Schwartz: 10 Thoughts in 10 Sentences From Hawkeyes’ Week 1

September 2, 2018

Written by David Schwartz

Ten thoughts in 10 sentences—the season-opener edition. The Hawkeyes defeated Northern Illinois, 33-7, to move to 1-0:

1. Iowa’s defensive line looked Saturday the most dominant it has since the 2010 unit of Adrian Clayborn, Christian Ballard, Karl Klug and Broderick Binns; the Nelsons, AJ Epenesa, Sam Brincks, Parker Hesse and others who rotated in disrupted everything Northern Illinois tried to do in an offense built on deception and the quick reading of defenses.

2. Seriously, NIU managed just 65 yards in the second half, and most of those came late in the fourth quarter, long after the game’s result had been decided.

3. What’s more notable: that Iowa held NIU to 3-of-12 on third down, or that NIU had just 12 third-down plays?

4. I don’t know how long Kirk Ferentz, the winningest football coach in Iowa history, plans to stick around, but I hope it’s long enough to earn at least 19 more Big Ten wins so that he can move past Joe Paterno for fourth on the all-time Big Ten coaching list.

5. Obviously Paterno, fired in 2011 for his role in the Penn State-Jerry Sandusky child-assault coverup, would top the all-time Big Ten wins list if Penn State had been a part of the conference during the first quarter-century that he coached the Nittany Lions, but they didn’t join until 1993.

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6. If punter Colten Rastetter continues to have days like Saturday, when he hit punts of 69, 57 and 55 yards, the Hawkeyes will demolish the modest (at best) expectations for the position they held all spring through the start of the season.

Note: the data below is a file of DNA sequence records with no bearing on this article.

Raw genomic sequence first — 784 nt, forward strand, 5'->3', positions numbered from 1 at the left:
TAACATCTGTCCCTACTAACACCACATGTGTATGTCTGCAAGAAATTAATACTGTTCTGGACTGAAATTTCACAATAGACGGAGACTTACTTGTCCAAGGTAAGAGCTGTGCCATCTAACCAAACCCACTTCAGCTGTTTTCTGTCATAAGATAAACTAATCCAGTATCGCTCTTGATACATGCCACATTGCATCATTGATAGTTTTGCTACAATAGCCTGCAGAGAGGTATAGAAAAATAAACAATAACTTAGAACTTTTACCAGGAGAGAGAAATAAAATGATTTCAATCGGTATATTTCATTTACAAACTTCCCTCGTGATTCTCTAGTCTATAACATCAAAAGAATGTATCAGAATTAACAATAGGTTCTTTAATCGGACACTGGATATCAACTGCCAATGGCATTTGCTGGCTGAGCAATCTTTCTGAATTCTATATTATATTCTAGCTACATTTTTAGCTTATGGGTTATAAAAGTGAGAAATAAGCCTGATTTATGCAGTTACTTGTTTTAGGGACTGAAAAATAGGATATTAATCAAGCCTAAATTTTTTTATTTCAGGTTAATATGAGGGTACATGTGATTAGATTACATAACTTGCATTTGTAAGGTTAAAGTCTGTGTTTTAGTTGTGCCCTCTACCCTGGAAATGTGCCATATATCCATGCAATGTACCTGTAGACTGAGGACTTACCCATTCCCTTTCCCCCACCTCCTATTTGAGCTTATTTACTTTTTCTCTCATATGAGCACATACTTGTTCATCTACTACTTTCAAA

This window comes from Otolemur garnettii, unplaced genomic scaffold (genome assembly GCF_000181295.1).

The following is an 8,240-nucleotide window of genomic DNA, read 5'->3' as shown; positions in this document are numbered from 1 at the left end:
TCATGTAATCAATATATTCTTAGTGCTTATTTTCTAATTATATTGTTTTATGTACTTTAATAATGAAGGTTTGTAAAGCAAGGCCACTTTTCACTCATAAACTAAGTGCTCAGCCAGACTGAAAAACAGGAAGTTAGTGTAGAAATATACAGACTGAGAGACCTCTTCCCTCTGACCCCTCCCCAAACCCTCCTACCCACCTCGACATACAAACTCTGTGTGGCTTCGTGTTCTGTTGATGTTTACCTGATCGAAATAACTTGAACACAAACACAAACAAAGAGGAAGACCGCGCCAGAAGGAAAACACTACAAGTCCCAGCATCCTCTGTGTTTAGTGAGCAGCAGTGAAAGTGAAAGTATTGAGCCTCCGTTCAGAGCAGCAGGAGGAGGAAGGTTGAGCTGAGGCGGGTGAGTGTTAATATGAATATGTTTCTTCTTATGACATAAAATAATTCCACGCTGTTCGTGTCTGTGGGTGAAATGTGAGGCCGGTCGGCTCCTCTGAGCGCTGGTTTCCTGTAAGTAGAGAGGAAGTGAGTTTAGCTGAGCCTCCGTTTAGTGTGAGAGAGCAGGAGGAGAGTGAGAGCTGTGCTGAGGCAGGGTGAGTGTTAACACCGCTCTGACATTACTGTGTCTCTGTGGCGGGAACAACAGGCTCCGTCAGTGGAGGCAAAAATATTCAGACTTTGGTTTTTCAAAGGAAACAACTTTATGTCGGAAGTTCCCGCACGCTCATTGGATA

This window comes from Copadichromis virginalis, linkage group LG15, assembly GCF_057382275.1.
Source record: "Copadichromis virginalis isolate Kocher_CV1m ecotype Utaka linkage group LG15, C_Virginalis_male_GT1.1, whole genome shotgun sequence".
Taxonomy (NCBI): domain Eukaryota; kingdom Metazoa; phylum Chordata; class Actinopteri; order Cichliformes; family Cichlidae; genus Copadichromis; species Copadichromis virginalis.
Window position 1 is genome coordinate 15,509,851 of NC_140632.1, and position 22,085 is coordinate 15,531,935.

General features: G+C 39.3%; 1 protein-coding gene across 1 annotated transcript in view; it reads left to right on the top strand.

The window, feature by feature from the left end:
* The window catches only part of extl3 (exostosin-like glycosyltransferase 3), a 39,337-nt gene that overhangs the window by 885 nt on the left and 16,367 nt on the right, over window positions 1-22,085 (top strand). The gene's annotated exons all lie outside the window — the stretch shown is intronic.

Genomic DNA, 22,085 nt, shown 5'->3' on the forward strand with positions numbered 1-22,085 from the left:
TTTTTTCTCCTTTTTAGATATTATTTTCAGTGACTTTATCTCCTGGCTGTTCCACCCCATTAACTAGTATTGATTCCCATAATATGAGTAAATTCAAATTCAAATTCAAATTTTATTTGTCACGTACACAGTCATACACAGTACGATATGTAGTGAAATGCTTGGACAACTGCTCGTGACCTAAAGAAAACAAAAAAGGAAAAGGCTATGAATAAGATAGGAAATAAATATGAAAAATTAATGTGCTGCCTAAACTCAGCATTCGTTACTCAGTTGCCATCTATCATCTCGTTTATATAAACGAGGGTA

7. I’ll admit I massively overreacted when NIU blocked Rastetter’s first punt attempt of the season, and by overreact I mean my exact internal monologue was, “Oh my G-d this season is going to be a total disaster.”

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8. One doesn’t realize how much one needs something until it’s gone: No video board anywhere in or near Kinnick Stadium’s north endzone made following parts of Saturday’s win challenging.

9. The thing that disappointed me the second most when Ricky Stanzi got hurt against Northwestern in 2009—the most frustrating was the simple fact that he got hurt at all—was realizing that backup QB James Vandenberg hadn’t been given enough reps earlier in the season to be able step in when he was needed, so I was delighted Saturday that Ferentz and his staff put Nate Stanley’s backup, Peyton Mansell, in for a couple of series against NIU (he looked good!).

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10. It’s too early in the season to let Stanley’s subpar performance Saturday keep us up at night, but he wasn’t good, and if he’s equally unsteady next Saturday against Iowa State there are going to be a lot of Hawkeye fans wondering what happened to their quarterback.

* Talk with David Schwartz on Twitter @daveschwartz.

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